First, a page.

Demand is skyrocketing, apparently. “We receive a minimum of 10 to a maximum of 30 orders per month. Most of our clients are from the ECR region of Chennai, ”added the staff member. Rooftop solar panels imported from China are in high demand in the city, he said.

From a business point of view, this generates lucrative profits for these suppliers. “A supplier may only own panels with a capacity of 10 KW, but still generate limited returns on investment by installing and uninstalling the same panels over and over,” said Ashok Kumar, member of the advisory board of the Tamil Nadu Electricity Regulatory Commission (TNERC).

According to Narayanan K, the site manager of a real estate company, this is done mainly to reduce costs. While it takes Rs 40,000 to rent solar panels with a capacity of 10 KW for a month, it costs Rs 4.4 lakh to install permanent structures. It takes about six years to recover that amount. “Why would a real estate agent, who wants to offer the customer the cheapest price possible, increase their costs through expensive investments in rooftop solar power? Narayanan questioned.

Another often cited reason behind the violation is aesthetics and utility. “In multi-storey buildings, terraces are often used for leisure facilities. Selling an apartment in a multi-story building is difficult if a lot of the patio space is filled with solar panels, ”said Sneha Priya, who works in the commercial department of a construction company.

Read more: Rooftop Solar Connections: Why Are Townhouses Lacking?

Conquer the goal

These trends threaten the achievement of the objectives of Tamil Nadu’s Solar Energy Policy (2019), which sets an ambitious target of 3,600 MW of rooftop solar capacity by 2023. “The state’s total installed capacity as of December 2020 stands at 14% of the target,” said a report of the Consumer Citizen and Civic Action Group (CAG).

According to a Greenpeace India report, entitled, Rooftop Revolution: Unlocking the Potential of Chennai’s Rooftops released in April 2018, the total rooftop solar potential of Chennai is 1,380 MW. “A lot of that, almost 46%, can come from the residential sector. If this is done, it can help the city reduce demand for electricity by around 10%, ”the report says.

Apartment owners who wish to file a complaint against the builders for non-compliance with TN building regulations and non-provision of facilities such as solar power on the roof can write to CMDA at [email protected] .com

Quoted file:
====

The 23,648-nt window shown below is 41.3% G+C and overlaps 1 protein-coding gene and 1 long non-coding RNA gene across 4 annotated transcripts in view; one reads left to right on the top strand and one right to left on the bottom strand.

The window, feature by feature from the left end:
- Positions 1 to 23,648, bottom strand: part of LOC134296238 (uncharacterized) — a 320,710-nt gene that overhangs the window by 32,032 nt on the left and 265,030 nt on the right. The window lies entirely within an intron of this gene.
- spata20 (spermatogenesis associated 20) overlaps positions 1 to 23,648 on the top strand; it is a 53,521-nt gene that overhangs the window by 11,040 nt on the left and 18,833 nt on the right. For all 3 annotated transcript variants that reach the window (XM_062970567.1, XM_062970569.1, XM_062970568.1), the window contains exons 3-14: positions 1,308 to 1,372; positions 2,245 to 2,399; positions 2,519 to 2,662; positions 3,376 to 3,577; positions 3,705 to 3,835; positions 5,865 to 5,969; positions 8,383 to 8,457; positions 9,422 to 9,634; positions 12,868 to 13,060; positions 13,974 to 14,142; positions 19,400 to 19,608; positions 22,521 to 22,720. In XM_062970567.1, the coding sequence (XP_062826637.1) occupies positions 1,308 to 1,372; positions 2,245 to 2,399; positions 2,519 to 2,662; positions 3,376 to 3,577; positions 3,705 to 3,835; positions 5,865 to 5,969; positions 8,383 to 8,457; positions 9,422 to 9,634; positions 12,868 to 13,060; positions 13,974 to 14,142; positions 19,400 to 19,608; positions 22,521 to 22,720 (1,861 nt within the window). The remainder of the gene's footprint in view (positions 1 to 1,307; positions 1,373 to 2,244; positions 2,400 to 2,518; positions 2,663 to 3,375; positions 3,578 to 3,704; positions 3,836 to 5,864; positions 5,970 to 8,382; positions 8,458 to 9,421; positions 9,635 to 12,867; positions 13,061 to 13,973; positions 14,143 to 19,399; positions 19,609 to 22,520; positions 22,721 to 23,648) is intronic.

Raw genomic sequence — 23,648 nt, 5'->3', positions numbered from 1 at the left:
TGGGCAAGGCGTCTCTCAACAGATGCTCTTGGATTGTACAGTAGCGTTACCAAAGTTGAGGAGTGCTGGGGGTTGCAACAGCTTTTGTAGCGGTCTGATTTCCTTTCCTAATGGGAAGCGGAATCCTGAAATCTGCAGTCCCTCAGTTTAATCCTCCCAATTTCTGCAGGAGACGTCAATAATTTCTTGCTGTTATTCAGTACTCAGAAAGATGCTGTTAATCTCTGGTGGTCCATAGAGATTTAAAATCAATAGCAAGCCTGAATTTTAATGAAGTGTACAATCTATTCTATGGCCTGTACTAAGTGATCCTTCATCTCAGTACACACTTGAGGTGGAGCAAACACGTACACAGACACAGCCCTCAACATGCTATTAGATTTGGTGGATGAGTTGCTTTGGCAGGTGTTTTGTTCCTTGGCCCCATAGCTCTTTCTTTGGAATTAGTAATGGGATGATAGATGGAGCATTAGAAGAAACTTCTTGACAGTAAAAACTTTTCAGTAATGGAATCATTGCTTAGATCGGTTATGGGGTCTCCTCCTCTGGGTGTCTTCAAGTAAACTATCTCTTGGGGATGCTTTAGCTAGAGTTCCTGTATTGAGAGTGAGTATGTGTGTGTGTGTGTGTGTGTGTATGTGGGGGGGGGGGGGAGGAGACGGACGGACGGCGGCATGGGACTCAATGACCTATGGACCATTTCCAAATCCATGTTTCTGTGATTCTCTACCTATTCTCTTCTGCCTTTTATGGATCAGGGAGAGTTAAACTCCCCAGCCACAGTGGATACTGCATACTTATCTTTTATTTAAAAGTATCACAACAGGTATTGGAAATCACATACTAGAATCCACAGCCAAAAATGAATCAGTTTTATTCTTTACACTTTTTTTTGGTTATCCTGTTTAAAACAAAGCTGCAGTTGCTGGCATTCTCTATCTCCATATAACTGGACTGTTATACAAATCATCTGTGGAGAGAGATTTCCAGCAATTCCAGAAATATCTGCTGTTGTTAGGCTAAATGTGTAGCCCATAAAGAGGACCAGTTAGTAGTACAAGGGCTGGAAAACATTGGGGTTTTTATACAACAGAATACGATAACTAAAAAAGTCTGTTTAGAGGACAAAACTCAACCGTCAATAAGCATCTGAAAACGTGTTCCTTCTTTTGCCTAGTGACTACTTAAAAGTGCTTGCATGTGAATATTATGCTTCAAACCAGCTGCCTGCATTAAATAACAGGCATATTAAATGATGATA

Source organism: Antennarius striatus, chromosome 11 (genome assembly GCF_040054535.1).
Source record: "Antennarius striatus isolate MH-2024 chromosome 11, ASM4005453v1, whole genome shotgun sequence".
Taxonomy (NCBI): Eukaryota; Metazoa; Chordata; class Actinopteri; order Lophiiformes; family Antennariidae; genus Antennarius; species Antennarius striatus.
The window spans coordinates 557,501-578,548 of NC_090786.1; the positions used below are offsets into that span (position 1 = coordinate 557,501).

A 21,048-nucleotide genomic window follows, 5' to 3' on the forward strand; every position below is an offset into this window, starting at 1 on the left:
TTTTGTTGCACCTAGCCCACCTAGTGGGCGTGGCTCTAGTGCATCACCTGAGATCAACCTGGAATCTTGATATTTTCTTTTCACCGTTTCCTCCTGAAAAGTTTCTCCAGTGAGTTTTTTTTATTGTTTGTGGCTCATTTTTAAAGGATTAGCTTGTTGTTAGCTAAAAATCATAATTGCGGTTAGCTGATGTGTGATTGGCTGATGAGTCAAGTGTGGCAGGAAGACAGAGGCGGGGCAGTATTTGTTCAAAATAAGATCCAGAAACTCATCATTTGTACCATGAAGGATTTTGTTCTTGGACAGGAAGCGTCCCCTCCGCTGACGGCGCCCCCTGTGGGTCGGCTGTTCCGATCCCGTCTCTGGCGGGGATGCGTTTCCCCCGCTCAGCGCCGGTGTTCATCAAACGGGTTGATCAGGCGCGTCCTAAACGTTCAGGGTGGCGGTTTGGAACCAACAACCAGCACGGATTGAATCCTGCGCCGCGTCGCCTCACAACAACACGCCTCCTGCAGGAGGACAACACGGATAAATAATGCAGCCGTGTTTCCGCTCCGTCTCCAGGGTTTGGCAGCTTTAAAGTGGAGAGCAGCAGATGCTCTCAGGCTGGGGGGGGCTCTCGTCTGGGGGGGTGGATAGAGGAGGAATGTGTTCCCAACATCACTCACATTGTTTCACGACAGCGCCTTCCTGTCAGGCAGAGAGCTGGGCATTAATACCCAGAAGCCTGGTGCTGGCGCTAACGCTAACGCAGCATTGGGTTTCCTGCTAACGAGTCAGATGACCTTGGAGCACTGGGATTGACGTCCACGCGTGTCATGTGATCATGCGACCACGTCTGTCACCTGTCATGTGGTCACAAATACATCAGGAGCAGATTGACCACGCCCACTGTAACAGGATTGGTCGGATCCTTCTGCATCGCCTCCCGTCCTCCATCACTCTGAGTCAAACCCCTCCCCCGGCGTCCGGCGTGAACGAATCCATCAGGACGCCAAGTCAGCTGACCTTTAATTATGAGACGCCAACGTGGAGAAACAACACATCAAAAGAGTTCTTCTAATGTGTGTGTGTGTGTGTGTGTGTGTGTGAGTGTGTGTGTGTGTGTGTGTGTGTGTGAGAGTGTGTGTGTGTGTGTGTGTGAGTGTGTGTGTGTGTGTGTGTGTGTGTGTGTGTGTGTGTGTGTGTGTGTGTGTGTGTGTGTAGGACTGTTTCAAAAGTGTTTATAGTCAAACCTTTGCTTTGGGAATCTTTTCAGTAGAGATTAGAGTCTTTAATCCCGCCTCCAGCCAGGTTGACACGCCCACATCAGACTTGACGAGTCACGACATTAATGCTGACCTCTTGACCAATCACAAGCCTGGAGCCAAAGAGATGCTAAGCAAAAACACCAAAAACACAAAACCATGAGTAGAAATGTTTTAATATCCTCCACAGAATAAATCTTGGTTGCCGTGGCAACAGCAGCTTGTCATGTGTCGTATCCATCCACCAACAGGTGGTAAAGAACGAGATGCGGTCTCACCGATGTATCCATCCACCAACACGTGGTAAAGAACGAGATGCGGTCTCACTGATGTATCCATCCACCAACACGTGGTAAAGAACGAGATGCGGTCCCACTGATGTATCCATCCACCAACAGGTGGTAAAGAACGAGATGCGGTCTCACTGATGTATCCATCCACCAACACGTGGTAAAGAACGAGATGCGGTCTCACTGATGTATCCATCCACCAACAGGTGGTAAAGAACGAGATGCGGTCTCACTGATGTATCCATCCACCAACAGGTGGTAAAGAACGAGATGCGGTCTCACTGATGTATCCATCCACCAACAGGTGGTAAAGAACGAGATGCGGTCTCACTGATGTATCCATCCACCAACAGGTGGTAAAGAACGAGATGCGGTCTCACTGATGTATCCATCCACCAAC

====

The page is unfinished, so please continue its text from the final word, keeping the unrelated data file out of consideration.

Rooftop solar adoption will only be achieved if real estate companies and municipalities, which play an important role in the city’s residential market, adhere to TN building regulations. “We are working on a legal mandate to impose sanctions on violators,” Anshul Mishra assured.

Sustained due diligence on the part of the CMDA is also crucial to ensure compliance with building regulations. In September 2021, when it was reported that the planning authority was inspecting solar installations in buildings, real estate agents rushed to rent the panels, convinced that once certificates were issued they would not recheck again.

The path to follow

“CMDA only issues completion certificates once in the life of the building. However, as the services of the Tamil Nadu Electricity Board (TNEB) continue to be used by buildings, the department should monitor the buildings’ power consumption. This could give a clue to non-functioning solar structures. The TNEB assistant engineer must inspect the premises and cut off the power supply if the roofs are found to be devoid of solar panels, ”said Ashok Kumar of TNERC. Tamil Nadu Generation and Distribution Corporation Limited (TANGEDCO), he adds, should take action against vendors who rent rooftop solar panels.

According to a CMDA official, however, the benefits of rooftop solar power accrue to TNEB and, therefore, the operation and maintenance of solar panels should be overseen by the electricity department. Their readings (bi-monthly statements in residential and monthly readings in commercial premises) can give an idea of ​​the solar panels installed.

When we contacted Tamil Nadu Energy Secretary DP Yadav during the last week of October, he said, “We will get a report from TANGEDCO and CMDA to analyze the collective capacity of solar installations installed on the plants. rooftops “.

Finally, however, the real potential of Tamil Nadu’s solar energy policy will only be realized when citizens / apartment owners understand the importance of renewable energy. “Increased investment leading to higher home prices is the reason builders are bending the law and opting to lease solar panels. If end customers are made aware of the economic benefits of rooftop solar power, they would be willing to invest a few extra lakhs when purchasing the home. After all, their savings on long-term electricity bills would be substantial, ”said Ashok Kumar.

This story was produced with support from the Earth Journalism Network of Internews.